VietNamNet Bridge – The police have set up a committee to investigate the origin of the fabricated information, speculation about that the President of the Bank for Investment and Development of Vietnam (BIDV) was arrested.
Vietnam’s stock market loses nearly VND34 trillion in capitalization by the end of Thursday.
This news was announced by Police Major General Nguyen Hung Linh, director of the National Security Police in charge of fiscal, monetary, investment crimes (A84) under the General Security 2, Ministry of Public Security, on Feb 22 evening.
The police suggested that the rumor may be part of a trick carried out by a group of stock investors and financial speculators who might have earned hundreds of billions of dong just by setting it up (VND100 billion = $4.8 million).
“Obviously those who set it up are trying to undermine the market and affect national monetary security,” Linh said.
“The false information not only affects the personal and BIDV’s reputation, but also affects other people and destabilizes the local financial market, so we the Ministry of Public Security decides to search for those behind this,” he added.
Linh said initial information showed signs of profiteering, seriously impacting the country’s financial market.
He also added that this was a serious incident so A84 will be cooperating with the other agencies to run the investigation.
Meanwhile, the State Bank of Vietnam (SBV) released a statement yesterday (February 22) revealing it is ready and willing if intervention is necessary to stabilize the foreign exchange market.
Rumor circulation on February 21 was that Tran Bac Ha, President of the Board of Directors of the Bank for Investment and Development of Vietnam (BIDV) had been arrested.
Also during this session, rumors of a high CPI rise in February, and an increase in the price of gasoline arose.
The monetary market was immediately plunged into chaos. The stock market’s VN-Index lost 18 points – the sharpest fall over recent six months.
The exchange rate also skyrocketed to surpass the VND21,000/US dollar mark and people rushed to gold shops for bullion.
Many banks, including Vietcombank and ACB, also raised the price to the VND21,000 mark. At Eximbank, the USD price at the end of the day was VND20,990 per dollar.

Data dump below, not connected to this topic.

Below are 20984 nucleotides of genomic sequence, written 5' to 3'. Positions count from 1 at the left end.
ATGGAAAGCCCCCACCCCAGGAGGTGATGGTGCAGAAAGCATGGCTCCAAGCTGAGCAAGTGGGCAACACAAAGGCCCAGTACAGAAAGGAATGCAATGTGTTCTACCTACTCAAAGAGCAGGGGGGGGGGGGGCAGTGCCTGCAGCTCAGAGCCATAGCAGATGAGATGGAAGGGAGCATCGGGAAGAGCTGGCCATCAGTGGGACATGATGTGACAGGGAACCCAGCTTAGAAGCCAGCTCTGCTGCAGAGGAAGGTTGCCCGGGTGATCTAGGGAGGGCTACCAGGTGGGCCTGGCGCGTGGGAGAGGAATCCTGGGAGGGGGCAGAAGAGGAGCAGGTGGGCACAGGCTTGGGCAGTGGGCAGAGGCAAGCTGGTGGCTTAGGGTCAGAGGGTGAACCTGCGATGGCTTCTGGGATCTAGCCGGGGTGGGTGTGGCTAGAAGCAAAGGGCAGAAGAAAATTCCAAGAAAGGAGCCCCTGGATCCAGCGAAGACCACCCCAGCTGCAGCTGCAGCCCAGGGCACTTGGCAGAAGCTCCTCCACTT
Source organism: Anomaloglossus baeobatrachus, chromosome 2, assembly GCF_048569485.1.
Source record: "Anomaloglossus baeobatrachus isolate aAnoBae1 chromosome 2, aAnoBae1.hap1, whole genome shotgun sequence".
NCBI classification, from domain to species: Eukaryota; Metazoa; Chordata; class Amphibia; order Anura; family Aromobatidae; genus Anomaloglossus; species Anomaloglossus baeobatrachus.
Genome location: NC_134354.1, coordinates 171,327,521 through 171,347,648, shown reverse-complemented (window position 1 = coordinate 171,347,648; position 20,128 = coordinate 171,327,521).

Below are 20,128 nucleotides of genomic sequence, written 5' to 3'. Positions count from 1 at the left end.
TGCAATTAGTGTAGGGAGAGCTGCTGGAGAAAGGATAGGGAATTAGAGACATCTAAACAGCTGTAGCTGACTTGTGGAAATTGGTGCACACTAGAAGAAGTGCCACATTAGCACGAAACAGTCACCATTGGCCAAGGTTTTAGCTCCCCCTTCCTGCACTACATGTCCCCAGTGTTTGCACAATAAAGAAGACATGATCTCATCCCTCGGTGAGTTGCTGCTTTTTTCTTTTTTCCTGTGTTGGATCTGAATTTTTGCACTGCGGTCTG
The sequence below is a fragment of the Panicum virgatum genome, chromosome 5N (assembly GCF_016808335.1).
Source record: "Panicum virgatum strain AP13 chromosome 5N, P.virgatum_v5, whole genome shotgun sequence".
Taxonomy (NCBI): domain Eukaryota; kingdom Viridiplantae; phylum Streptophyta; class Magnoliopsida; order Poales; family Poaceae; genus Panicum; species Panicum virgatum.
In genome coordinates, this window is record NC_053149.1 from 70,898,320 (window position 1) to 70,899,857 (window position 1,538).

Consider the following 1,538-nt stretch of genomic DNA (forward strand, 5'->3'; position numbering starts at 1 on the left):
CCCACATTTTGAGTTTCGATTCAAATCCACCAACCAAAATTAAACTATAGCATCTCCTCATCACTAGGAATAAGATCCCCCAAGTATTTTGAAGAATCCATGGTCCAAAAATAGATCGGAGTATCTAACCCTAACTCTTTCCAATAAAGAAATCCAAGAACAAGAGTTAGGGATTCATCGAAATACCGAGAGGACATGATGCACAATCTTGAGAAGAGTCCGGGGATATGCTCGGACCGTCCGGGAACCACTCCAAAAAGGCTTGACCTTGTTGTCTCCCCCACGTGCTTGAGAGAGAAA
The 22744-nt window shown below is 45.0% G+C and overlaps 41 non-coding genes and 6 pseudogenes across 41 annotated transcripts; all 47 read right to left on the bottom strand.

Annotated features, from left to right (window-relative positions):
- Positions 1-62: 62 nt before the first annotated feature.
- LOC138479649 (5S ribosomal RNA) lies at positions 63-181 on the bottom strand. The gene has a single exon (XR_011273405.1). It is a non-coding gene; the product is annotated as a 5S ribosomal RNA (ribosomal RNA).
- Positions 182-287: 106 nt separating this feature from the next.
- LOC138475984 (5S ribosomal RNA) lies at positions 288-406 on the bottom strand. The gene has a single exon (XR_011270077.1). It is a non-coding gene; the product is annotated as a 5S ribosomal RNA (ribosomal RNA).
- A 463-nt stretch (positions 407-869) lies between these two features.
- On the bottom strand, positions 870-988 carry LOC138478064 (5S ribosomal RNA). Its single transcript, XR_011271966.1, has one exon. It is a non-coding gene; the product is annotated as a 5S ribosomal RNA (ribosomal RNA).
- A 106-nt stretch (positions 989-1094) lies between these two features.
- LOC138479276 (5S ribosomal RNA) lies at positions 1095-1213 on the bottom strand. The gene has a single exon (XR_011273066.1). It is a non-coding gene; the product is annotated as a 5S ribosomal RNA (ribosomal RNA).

Local gold prices yesterday continued to soar after the sudden rise in demand in Hanoi and Ho Chi Minh City, widening the gap between the local and international price to some VND5 million a tael.
The local gold price has recently been VND4-4.5 million a tael higher than its world counterpart.
The most severely affected financial sector was the stock market, with the Hanoi and HCMC indexes, HNX-Index and VN-Index, respectively, in a freefall.
The VN-Index saw the sharpest decline since the one following the arrest of financial tycoon Nguyen Duc Kien on August 23, 2012.
By the end of the session, the VN-Index lost 18.1 points, or 3.66 percent, falling to 476.73 points, while the HNX-Index fell 5.3 percent, the most in six months. Many investors are concerned this will continue into the Friday session.
According to the Ho Chi Minh Stock Exchange (HoSE), VND28.9 trillion in capitalization evaporated, falling to VND780.1 trillion, a decrease of 3.57 percent.
On the Hanoi bourse, HNX capitalization fell 4.83 percent to VND95.96 trillion, equivalent to a VND4.87 trillion loss.
Thus, Vietnam’s stock market had lost nearly VND33.8 trillion, or more than $1.6 billion, in capitalization by the end of Thursday.
After the rumors were denied, shares rallied on February 22, with VN-Index increasing 0.96 points. Commercial banks lowered their exchange rates to below the VND21,000 per US dollar mark.
In a notice released by the State Bank of Vietnam (SBV) on Friday morning, the bank said it is working with the Ministry of Public Security to clarify the source of the rumor to coordinate with ministries, its branches and local People’s Committees to take appropriate measures to strictly handle such illegal business, especially those in the black market.
The bank also cautioned people against acting on misleading information to avoid unwanted losses.
With around $30 billion in foreign exchange reserves, the State Bank of Vietnam is capable of intervening in case of volatility, SBV Vice Governor Le Minh Hung told the media.
An SBV official earlier also confirmed that it is not the right time to adjust the exchange rate.